MANCHESTER, N.H. (11/24/08)--Today is the 100th anniversary of America's first credit union--St. Mary's Bank, located in Manchester, N.H.
We're balancing honoring our heritage and how we can continue to meet members' needs," said Elizabeth Stodolski, St. Mary's Bank director of marketing. "We have many activities planned. All of our employees feel like they're taking part in history."
The event is so historical that the governor of New Hampshire has proclaimed today as St. Mary's Bank Credit Union Day, Stodolski added.
The celebration starts Monday morning with a tour of America's Credit Union Museum, which is located in St. Mary's original site. The credit union has invited a group of fourth graders from a local elementary school to tour the museum and learn about New Hampshire history and the credit union movement.
Costumed characters depicting individuals such as St. Mary's founder, Monsignor Pierre Hevey, also will be present. St. Mary's Bank hired a historian to brief the characters on the history of the credit union and the credit union movement, so "they are well-prepared," Stodolski said.
This afternoon, St. Mary's will host a reenactment of its founding. The reenactment will be taped and broadcast on St. Mary's website. Afterward, the credit union will host an evening reception. Local businesses, the mayor, members and the general public are invited.
The credit union also will bury a time capsule. Members and the general public voted for items placed in the time capsule through the credit union's website.
St. Mary's Bank staff also traveled to New York City to invite Today Show host Meredith Vieira to the credit union. Credit union staff wore Meredith Vieira masks to get the host's attention, and brought a DVD with a video invitation to the credit union.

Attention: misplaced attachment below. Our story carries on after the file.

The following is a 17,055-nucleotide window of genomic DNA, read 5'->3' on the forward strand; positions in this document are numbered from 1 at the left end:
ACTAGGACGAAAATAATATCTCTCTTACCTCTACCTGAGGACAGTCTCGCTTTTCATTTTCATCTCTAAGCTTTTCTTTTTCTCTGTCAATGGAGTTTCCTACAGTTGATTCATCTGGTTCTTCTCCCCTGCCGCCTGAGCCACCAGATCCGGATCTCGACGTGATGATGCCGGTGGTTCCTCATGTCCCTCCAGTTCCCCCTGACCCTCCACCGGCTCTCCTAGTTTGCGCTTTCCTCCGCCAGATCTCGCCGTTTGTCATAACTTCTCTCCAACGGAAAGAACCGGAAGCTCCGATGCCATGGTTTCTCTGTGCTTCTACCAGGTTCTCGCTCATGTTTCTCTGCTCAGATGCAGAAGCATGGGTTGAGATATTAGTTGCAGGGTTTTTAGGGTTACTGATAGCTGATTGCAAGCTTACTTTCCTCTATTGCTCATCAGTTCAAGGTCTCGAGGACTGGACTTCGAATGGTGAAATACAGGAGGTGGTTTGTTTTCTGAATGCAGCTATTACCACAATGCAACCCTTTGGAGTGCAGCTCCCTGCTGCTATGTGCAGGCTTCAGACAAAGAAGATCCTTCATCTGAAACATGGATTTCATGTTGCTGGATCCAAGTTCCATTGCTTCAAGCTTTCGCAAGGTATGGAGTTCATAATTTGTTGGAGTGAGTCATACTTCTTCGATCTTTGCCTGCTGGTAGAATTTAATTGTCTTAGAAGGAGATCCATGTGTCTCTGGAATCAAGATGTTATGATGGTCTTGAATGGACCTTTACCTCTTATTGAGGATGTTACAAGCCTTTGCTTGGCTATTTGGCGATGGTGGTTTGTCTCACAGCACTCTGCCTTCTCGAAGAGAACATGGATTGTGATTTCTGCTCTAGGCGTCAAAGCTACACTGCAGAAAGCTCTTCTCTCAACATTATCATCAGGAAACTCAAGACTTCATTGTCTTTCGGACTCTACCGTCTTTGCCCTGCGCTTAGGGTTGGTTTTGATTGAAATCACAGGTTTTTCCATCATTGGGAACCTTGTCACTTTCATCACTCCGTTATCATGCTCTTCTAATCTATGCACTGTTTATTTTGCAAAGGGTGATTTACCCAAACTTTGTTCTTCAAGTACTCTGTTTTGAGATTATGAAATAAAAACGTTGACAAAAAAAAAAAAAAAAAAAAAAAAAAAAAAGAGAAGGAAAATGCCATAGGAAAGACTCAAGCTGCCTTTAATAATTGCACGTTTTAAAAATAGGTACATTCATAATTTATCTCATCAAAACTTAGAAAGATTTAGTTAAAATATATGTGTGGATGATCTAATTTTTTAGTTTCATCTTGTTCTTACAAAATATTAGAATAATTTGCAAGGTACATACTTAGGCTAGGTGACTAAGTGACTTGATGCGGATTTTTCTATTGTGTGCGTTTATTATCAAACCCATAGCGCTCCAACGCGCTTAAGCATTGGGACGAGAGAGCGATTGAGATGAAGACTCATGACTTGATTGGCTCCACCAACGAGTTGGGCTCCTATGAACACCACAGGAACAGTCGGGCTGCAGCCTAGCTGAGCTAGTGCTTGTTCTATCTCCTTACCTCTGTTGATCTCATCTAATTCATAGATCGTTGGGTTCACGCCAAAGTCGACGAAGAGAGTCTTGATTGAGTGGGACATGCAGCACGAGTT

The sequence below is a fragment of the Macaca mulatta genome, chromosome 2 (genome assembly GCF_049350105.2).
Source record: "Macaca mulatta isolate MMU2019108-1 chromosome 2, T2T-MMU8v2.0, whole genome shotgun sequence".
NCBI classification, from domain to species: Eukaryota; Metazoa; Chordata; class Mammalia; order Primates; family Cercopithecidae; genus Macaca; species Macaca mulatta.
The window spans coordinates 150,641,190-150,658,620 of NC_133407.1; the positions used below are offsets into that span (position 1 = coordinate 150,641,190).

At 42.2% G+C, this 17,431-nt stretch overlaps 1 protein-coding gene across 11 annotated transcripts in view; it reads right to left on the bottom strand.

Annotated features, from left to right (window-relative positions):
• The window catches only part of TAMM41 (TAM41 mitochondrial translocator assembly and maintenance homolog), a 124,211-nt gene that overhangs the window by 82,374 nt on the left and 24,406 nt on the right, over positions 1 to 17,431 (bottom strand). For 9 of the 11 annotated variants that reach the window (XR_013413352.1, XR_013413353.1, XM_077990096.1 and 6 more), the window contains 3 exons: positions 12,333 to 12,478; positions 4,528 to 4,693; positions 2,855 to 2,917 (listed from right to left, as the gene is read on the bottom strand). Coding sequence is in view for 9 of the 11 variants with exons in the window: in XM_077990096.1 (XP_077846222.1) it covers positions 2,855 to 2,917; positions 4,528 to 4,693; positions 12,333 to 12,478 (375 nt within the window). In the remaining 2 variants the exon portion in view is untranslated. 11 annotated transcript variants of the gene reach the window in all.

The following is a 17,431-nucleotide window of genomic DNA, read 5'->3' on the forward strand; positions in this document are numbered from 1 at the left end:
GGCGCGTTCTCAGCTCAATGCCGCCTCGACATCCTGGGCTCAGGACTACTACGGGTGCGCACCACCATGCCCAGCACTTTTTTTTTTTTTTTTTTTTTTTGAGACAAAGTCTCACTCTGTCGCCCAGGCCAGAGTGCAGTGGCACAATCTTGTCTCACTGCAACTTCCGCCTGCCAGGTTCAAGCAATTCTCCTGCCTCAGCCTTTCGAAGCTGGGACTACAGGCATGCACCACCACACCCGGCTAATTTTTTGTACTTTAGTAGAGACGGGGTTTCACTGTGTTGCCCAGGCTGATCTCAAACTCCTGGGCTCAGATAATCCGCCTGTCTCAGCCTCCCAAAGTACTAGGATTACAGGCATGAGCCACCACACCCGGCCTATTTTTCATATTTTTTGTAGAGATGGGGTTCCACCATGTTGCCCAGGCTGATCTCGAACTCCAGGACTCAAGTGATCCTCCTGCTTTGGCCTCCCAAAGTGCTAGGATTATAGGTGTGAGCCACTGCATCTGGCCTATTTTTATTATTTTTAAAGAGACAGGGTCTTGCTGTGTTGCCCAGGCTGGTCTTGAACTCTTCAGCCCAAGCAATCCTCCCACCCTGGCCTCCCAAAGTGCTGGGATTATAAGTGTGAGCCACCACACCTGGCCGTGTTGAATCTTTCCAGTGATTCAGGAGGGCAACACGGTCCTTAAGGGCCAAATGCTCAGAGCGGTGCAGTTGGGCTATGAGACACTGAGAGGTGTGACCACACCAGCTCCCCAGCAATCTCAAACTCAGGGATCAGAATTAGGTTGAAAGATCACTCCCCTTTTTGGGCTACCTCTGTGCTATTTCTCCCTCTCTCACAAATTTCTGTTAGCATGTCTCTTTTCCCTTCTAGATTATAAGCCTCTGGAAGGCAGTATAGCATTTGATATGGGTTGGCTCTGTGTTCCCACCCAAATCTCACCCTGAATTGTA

"It worked," Stodolski said. "We put the DVD into her hands."
The staff also gave Vieira token gifts, including silver dollars from 1908 and 2008.
St. Mary's Bank hosted member thank-you days Thursday and Friday, where staff handed out gifts and refreshments to members.
On Saturday, the general public was invited to America's Credit Union Museum. Horse and carriage rides were available. On Saturday night, the credit union staged its own show at the Palace Theater. The theater seats 900.
"We completely sold out," Stodolski said.
At the theater, viewers saw a history video about the credit union. The event also featured professional entertainers and singers. A reception held after the show honored the credit union's employees and board members.
On Sunday, St. Mary's Parish, which was the foundation for St. Mary's Bank, held a special church service to honor the credit union. Hevey was the reverend of St. Mary's Parish when he founded the credit union, which aimed to serve modest-earning millworkers and their families.
In the 100 years since St. Mary's opened, the credit union has undergone changes--such as moving to a new location and becoming more tech-savvy. The credit union launched mobile banking and e-statements this year, and gave away Garmin global positioning systems and iPods to members in contests, Stodolski said.
But although times have changed, the mission of St. Mary's Bank has not.
"We opened to serve people of modest means," Stodolski said. "We never strayed from that."
courtesy of cuna.org